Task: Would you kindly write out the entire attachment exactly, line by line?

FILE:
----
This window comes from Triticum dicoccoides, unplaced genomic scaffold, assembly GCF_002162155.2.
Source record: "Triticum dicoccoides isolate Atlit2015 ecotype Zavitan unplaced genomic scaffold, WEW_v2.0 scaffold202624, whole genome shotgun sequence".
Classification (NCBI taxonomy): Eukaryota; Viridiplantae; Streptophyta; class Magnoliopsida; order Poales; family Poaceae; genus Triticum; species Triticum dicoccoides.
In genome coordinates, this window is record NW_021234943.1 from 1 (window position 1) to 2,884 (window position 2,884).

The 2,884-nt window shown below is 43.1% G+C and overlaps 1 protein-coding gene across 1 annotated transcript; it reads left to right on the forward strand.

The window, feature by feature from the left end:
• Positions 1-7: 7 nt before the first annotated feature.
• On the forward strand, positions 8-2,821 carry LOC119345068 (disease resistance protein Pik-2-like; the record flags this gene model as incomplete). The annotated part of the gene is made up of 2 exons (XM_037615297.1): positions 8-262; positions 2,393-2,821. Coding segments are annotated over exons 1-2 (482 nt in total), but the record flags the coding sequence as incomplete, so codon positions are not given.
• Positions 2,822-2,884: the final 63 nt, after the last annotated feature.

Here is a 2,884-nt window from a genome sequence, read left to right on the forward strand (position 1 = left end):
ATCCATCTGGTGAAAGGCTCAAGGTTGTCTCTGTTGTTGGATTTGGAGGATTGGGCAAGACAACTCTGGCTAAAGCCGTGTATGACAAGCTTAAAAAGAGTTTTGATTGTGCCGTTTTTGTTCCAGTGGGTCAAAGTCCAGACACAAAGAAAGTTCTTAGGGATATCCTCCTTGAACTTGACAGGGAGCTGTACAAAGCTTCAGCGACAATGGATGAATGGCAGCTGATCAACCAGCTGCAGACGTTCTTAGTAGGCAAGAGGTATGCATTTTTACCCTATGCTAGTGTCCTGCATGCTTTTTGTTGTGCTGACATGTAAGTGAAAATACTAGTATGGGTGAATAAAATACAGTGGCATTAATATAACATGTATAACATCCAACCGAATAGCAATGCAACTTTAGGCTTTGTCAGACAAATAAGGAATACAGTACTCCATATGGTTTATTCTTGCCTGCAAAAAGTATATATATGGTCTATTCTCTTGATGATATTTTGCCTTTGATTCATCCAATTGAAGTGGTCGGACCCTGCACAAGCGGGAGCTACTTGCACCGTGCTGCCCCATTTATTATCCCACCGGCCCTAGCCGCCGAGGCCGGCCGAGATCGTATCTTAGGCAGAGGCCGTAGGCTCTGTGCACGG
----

This window comes from Triticum dicoccoides, unplaced genomic scaffold, assembly GCF_002162155.2.
Source record: "Triticum dicoccoides isolate Atlit2015 ecotype Zavitan unplaced genomic scaffold, WEW_v2.0 scaffold202624, whole genome shotgun sequence".
Classification (NCBI taxonomy): Eukaryota; Viridiplantae; Streptophyta; class Magnoliopsida; order Poales; family Poaceae; genus Triticum; species Triticum dicoccoides.
In genome coordinates, this window is record NW_021234943.1 from 1 (window position 1) to 2,884 (window position 2,884).

The 2,884-nt window shown below is 43.1% G+C and overlaps 1 protein-coding gene across 1 annotated transcript; it reads left to right on the forward strand.

The window, feature by feature from the left end:
• Positions 1-7: 7 nt before the first annotated feature.
• On the forward strand, positions 8-2,821 carry LOC119345068 (disease resistance protein Pik-2-like; the record flags this gene model as incomplete). The annotated part of the gene is made up of 2 exons (XM_037615297.1): positions 8-262; positions 2,393-2,821. Coding segments are annotated over exons 1-2 (482 nt in total), but the record flags the coding sequence as incomplete, so codon positions are not given.
• Positions 2,822-2,884: the final 63 nt, after the last annotated feature.

Here is a 2,884-nt window from a genome sequence, read left to right on the forward strand (position 1 = left end):
ATCCATCTGGTGAAAGGCTCAAGGTTGTCTCTGTTGTTGGATTTGGAGGATTGGGCAAGACAACTCTGGCTAAAGCCGTGTATGACAAGCTTAAAAAGAGTTTTGATTGTGCCGTTTTTGTTCCAGTGGGTCAAAGTCCAGACACAAAGAAAGTTCTTAGGGATATCCTCCTTGAACTTGACAGGGAGCTGTACAAAGCTTCAGCGACAATGGATGAATGGCAGCTGATCAACCAGCTGCAGACGTTCTTAGTAGGCAAGAGGTATGCATTTTTACCCTATGCTAGTGTCCTGCATGCTTTTTGTTGTGCTGACATGTAAGTGAAAATACTAGTATGGGTGAATAAAATACAGTGGCATTAATATAACATGTATAACATCCAACCGAATAGCAATGCAACTTTAGGCTTTGTCAGACAAATAAGGAATACAGTACTCCATATGGTTTATTCTTGCCTGCAAAAAGTATATATATGGTCTATTCTCTTGATGATATTTTGCCTTTGATTCATCCAATTGAAGTGGTCGGACCCTGCACAAGCGGGAGCTACTTGCACCGTGCTGCCCCATTTATTATCCCACCGGCCCTAGCCGCCGAGGCCGGCCGAGATCGTATCTTAGGCAGAGGCCGTAGGCTCTGTGCACGG